With football season nearing end, emotionally charged teen boys, who are taught how to use aggression on the field, will no longer be able to use that physical outlet for their youthful frustrations. Because of the high level of violence in the sport, experts have wondered if these teens, who are encouraged to use coercion, intimidation, and other aggressive tactics during play, are more likely to engage in bullying behaviors off the field than their nonathlete peers. Nearly half of teens today report that they have been either the victim or perpetrator of bullying. And although football does not endorse bullying, players are encouraged to aspire to masculine norms and conformity. Therefore, researchers have asked, do these factors make the players more vulnerable to bullying behaviors?
To answer this question, Jesse A. Steinfeldt of the Department of Counseling and Educational Psychology at Indiana University-Bloomington led a study involving 206 high school football players and looked at peer relationships, masculine conformity, bullying beliefs, and male role models. The results revealed that the football players would only accept or encourage bullying behavior if their peers did. Additionally, the players who conformed the most to masculine norms were among the most likely to bully, regardless of peer influence. Adhering and aspiring to masculine norms has been shown to negatively influence psychological well-being and can increase one’s risk for depression, sexual aggression, substance abuse, and low self-worth.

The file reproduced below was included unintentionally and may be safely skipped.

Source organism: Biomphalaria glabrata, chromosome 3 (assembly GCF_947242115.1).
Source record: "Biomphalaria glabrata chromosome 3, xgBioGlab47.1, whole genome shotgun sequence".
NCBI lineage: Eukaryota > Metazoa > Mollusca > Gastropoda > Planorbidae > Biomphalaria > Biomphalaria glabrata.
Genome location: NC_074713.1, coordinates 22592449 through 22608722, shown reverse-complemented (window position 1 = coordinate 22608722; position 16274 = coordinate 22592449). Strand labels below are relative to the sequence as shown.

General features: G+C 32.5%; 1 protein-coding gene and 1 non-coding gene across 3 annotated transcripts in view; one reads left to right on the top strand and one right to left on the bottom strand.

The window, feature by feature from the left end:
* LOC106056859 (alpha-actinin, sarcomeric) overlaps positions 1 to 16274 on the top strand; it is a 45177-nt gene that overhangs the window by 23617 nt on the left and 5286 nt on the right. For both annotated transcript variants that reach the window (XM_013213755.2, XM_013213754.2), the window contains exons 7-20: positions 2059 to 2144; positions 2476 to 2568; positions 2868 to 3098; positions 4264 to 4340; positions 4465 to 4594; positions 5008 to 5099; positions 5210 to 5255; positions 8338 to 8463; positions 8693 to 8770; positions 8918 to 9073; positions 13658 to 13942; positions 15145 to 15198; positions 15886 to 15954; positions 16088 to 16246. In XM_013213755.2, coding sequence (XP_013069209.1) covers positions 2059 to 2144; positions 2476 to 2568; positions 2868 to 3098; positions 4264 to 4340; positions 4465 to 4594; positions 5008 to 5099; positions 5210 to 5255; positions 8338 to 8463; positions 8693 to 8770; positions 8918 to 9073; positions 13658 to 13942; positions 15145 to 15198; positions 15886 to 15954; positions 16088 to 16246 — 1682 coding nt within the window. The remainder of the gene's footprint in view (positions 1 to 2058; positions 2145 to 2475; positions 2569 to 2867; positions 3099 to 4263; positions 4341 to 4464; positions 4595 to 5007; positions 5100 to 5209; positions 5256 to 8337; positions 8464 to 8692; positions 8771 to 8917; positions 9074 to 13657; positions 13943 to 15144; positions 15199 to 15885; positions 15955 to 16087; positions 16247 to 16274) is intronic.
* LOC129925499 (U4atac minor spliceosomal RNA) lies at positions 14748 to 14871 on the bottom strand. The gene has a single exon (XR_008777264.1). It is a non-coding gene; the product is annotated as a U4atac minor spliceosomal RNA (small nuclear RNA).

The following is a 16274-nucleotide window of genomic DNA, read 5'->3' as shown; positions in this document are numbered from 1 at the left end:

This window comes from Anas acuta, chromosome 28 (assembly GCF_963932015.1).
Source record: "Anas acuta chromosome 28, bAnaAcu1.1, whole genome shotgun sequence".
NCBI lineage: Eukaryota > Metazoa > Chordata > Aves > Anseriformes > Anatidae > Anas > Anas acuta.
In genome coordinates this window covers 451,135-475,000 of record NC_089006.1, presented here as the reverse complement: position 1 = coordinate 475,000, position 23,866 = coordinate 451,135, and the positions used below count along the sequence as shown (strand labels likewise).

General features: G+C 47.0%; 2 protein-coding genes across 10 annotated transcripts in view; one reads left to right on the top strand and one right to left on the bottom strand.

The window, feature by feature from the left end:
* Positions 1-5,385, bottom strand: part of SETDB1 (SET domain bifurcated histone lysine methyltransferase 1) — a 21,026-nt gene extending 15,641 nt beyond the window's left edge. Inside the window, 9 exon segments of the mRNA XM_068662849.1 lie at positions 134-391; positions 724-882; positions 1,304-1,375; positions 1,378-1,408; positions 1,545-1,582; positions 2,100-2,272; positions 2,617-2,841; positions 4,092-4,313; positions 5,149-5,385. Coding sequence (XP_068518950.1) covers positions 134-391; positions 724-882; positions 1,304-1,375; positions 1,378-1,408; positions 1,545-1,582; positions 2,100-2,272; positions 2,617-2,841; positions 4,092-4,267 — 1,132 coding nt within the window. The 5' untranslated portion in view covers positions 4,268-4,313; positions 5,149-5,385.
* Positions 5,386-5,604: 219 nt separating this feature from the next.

However, Steinfeldt discovered the highest risk factor for accepting bullying behaviors was having a male role model who also endorsed bullying. Specifically, the most influential male in the boys’ lives, whether it was a coach, uncle, father, or big brother, was the strongest indicator of bullying behavior. This discovery has significant implications for interventions and youth programs that target bullying. Steinfeldt said, “Thus, psychologists working with adolescent football players may want to consider bullying within the broader context, particularly the ways that traditional masculine norms are conveyed by peers and inﬂuential males within the unique context of football.” Steinfeldt also suggested that psychologists who work with teen football players might consider asking coaches and fathers to participate in the design and delivery of interventions in order to more powerfully influence the teens.
Steinfeldt, J. A., Vaughan, E. L., LaFollette, J. R., & Steinfeldt, M. C. (2012, January 23). Bullying Among Adolescent Football Players: Role of Masculinity and Moral Atmosphere. Psychology of Men & Masculinity. Advance online publication. doi: 10.1037/a0026645
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